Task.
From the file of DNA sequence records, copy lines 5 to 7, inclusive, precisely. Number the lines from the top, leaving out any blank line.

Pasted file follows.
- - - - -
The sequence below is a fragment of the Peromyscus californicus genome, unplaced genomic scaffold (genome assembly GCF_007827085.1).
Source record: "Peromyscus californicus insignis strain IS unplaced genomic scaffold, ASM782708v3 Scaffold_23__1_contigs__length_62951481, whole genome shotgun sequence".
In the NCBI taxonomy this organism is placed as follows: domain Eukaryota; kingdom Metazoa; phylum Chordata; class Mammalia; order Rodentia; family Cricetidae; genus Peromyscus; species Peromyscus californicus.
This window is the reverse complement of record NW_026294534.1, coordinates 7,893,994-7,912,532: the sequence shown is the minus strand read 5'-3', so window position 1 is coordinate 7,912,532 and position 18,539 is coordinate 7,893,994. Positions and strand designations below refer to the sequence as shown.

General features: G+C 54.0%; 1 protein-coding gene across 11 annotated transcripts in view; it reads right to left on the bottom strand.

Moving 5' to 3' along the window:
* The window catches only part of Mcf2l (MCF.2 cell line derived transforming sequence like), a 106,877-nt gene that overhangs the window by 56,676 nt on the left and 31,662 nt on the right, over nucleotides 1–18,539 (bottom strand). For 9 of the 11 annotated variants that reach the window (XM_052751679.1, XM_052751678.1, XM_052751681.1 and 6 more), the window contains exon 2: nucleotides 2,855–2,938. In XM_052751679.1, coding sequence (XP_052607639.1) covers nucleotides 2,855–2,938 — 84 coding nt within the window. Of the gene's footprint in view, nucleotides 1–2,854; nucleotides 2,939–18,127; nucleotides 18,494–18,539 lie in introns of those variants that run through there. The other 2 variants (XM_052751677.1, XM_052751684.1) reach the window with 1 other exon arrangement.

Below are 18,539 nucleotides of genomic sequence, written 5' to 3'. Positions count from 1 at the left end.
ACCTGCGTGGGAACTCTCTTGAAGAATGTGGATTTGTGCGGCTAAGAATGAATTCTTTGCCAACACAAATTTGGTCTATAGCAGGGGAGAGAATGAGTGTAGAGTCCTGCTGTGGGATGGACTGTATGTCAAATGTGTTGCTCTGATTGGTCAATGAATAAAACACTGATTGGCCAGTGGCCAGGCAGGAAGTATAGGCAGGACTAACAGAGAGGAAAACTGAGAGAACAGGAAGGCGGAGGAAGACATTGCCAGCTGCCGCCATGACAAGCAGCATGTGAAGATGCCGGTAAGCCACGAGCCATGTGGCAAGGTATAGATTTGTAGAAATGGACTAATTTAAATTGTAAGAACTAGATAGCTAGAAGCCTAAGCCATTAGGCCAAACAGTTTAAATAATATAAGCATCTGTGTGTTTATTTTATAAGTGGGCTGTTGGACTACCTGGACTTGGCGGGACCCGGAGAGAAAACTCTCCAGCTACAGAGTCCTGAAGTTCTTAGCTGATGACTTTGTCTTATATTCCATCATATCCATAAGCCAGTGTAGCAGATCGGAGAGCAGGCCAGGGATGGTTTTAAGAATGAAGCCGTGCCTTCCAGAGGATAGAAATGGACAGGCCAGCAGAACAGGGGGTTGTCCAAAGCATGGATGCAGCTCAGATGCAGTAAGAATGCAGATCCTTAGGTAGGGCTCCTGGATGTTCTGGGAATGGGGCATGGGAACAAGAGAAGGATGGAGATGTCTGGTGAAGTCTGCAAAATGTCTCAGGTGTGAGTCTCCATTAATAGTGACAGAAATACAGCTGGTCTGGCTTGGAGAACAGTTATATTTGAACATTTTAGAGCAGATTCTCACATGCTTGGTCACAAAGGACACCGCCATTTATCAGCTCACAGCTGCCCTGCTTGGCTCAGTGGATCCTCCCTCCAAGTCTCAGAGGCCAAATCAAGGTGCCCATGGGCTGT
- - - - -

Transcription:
General features: G+C 54.0%; 1 protein-coding gene across 11 annotated transcripts in view; it reads right to left on the bottom strand.

Moving 5' to 3' along the window:
* The window catches only part of Mcf2l (MCF.2 cell line derived transforming sequence like), a 106,877-nt gene that overhangs the window by 56,676 nt on the left and 31,662 nt on the right, over nucleotides 1–18,539 (bottom strand). For 9 of the 11 annotated variants that reach the window (XM_052751679.1, XM_052751678.1, XM_052751681.1 and 6 more), the window contains exon 2: nucleotides 2,855–2,938. In XM_052751679.1, coding sequence (XP_052607639.1) covers nucleotides 2,855–2,938 — 84 coding nt within the window. Of the gene's footprint in view, nucleotides 1–2,854; nucleotides 2,939–18,127; nucleotides 18,494–18,539 lie in introns of those variants that run through there. The other 2 variants (XM_052751677.1, XM_052751684.1) reach the window with 1 other exon arrangement.